Mechanical mid-back pain can be a diagnostic challenge. Pain in this area (from, say T6 to L3) is less common and the mechanics of the area are less complex than in the low back. Yet the results of mid-back pain treatment by manipulation or other physical means can be disappointing, even in the hands of skilled therapists. When this happens‐or preferably even before‐consider the presence of abnormal reflex activity from visceral organs.
Consider the effects of viscero-somatic reflexes
The existence of reflex connections between soma and viscera is standard medical knowledge. Paralytic ileus is a well‐known complication of L1 compression fracture and general surgical textbooks remind us that mid‐back pain can be a sign of "silent" duodenal ulcer.
What is less apparent are the frequency and extent of these viscero-somatic and somato‐visceral reflexes. If looked for carefully, they are surprisingly common and detecting them can be the key to successfully treating some of these "tough" cases. And neural therapy is an ideal method of treatment.
Case in Point
A 45-year-old self-employed painter presented with five years of bilateral mid‐back pain initiated by a lifting‐twisting strain. The pain was worse at night and during the day was exacerbated by certain movements, such as lifting or digging in his garden. Skilled chiropractic, osteopathic and physiotherapeutic treatment and massage had given no lasting relief.
His general health was good with the exception of quite severe heartburn for the previous 10 years and some fatigue. A measure of relief from the heartburn was obtained by taking Zantac and avoiding coffee, pop and greasy foods. He was under considerable stress from a failing marriage.
On examination of his musculoskeletal system, no abnormality (somatic dysfunction) could be found, apart from tension in the lumbar and thoracic para‐spinal muscles. However autonomic response testing revealed an interference field at the gastro‐esophageal junction.
Neural therapy using quaddles of dilute procaine into the overlying skin resulted in one day of complete relief of the back pain, but no change in the heartburn. Repeat neural therapy a few weeks later resulted again in only temporary relief of the back pain and no change in the heartburn.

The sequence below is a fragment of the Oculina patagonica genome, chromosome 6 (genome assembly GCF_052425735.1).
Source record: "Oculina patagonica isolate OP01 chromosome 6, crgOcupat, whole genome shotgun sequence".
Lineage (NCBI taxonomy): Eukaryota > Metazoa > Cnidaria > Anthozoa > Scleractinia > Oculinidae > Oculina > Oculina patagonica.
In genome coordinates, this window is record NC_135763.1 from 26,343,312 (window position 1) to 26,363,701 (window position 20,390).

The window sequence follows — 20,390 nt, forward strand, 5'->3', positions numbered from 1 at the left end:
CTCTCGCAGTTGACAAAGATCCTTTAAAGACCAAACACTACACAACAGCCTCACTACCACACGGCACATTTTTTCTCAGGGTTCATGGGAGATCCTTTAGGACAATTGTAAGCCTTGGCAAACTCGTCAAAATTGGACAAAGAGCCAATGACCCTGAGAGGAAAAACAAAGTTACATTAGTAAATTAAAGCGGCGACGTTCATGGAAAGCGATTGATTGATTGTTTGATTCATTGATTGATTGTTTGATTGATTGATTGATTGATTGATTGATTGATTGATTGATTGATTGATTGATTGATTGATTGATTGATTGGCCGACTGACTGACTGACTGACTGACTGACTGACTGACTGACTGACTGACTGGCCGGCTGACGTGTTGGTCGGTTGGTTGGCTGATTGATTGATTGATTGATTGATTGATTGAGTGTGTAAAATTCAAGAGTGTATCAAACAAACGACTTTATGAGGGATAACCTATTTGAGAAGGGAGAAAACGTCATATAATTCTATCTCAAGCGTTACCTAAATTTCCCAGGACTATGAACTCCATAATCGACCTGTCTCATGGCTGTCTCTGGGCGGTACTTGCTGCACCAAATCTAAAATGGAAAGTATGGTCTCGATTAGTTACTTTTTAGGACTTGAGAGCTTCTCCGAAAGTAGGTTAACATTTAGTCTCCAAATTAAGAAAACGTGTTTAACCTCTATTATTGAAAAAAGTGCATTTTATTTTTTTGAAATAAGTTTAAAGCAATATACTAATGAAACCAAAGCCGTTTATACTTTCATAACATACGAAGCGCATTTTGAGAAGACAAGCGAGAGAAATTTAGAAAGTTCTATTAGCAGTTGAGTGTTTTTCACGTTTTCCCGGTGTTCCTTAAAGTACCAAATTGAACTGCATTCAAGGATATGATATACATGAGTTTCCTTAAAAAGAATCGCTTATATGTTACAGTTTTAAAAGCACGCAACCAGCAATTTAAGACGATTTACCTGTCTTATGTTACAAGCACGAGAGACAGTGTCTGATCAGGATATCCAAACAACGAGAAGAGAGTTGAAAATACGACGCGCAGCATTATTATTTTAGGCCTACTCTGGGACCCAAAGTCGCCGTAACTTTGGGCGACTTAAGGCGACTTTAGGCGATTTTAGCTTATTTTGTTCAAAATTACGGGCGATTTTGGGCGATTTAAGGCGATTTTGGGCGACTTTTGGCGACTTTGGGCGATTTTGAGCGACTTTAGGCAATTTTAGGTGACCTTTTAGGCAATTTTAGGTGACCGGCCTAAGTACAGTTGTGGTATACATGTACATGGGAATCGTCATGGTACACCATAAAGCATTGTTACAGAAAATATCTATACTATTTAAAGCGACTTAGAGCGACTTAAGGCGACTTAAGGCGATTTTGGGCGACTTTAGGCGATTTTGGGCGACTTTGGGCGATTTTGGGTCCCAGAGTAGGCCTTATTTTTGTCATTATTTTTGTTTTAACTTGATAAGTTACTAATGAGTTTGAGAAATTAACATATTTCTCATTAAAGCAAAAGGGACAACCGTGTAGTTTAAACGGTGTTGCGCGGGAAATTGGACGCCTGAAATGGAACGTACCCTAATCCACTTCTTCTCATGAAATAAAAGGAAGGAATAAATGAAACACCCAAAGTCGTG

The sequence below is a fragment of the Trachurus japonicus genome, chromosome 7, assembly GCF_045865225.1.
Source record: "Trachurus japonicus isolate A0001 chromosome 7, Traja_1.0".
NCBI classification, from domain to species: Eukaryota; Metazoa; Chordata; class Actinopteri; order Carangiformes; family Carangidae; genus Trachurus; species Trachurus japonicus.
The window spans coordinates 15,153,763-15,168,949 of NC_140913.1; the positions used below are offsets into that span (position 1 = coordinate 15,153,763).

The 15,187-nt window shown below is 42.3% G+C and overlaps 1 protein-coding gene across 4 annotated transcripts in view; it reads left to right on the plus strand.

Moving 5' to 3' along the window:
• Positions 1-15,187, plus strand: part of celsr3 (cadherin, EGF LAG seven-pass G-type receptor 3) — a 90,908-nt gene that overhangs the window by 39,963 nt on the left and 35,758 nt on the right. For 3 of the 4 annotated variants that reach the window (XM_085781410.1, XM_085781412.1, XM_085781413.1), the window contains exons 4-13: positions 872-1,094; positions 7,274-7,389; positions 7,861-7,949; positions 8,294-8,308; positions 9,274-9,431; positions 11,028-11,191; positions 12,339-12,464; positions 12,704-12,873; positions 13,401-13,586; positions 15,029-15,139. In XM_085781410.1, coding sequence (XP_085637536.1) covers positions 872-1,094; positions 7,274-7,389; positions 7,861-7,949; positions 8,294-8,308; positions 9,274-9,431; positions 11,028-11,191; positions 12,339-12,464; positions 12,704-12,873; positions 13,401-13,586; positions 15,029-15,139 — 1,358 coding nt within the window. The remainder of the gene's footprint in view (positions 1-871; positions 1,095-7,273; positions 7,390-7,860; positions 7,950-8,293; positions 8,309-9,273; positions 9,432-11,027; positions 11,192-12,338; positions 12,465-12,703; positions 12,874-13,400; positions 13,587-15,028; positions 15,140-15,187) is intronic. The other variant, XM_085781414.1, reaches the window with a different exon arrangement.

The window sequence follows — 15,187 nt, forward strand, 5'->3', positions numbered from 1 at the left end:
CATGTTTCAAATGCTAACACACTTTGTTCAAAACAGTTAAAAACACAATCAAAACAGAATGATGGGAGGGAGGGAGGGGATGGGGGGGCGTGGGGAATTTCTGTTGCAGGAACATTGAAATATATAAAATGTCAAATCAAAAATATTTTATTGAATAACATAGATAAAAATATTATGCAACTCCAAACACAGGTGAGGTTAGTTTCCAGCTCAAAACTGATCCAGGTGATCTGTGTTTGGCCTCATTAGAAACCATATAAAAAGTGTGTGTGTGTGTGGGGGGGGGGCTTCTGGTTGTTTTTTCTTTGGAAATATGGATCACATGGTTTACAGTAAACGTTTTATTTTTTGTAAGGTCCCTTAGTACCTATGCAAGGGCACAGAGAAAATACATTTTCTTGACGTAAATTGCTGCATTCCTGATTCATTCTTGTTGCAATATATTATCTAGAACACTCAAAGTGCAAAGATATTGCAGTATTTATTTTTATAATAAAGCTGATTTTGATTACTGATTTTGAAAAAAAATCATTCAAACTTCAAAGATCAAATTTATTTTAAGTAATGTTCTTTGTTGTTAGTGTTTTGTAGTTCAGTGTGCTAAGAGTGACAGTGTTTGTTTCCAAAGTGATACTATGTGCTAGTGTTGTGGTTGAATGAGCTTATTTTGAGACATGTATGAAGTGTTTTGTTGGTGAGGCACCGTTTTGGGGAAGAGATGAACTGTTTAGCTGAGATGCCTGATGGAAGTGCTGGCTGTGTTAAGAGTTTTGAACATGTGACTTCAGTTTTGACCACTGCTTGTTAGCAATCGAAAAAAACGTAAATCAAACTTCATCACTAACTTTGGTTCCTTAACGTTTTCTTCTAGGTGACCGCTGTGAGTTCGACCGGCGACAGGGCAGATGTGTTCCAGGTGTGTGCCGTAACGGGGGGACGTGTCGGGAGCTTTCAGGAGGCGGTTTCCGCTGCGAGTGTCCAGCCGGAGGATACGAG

This response indicated that not just the interference field, but its underlying cause needed to be treated. Non‐pharmaceutical treatment using nutritional supplements (beyond the scope of this article) resulted in the heartburn settling within two weeks, but the backache nevertheless persisted.
On the next visit, no interference field could be detected at the gastro-esophageal junction, but autonomic response testing indicated an interference field in the liver. This was not entirely a surprise, as the patient's occupation as a painter put him at risk for low‐grade organic solvent poisoning, a common cause of liver stress.
This time, neural therapy of the liver produced what the patient described as an "awesome" response‐heartburn gone, back pain reduced and improved energy and clarity of thought for a few days. He was put on an organic solvent detoxification program; liver interference fields were treated three more times; and nine months after his presentation, both the back pain and heartburn were gone and his energy and mental clarity were back to normal.
This case demonstrates that neural therapy sometimes has to be combined with other medical treatments to be lastingly effective. It also shows that neurological signals from more than one interference field often "summate" to produce a particular condition. Both the gastro-esophageal reflux and the liver interference fields were contributing to the mid-back pain. And both medical conditions had to be treated for the neural therapy to produce a lasting effect.
Robert F. Kidd, MD, CM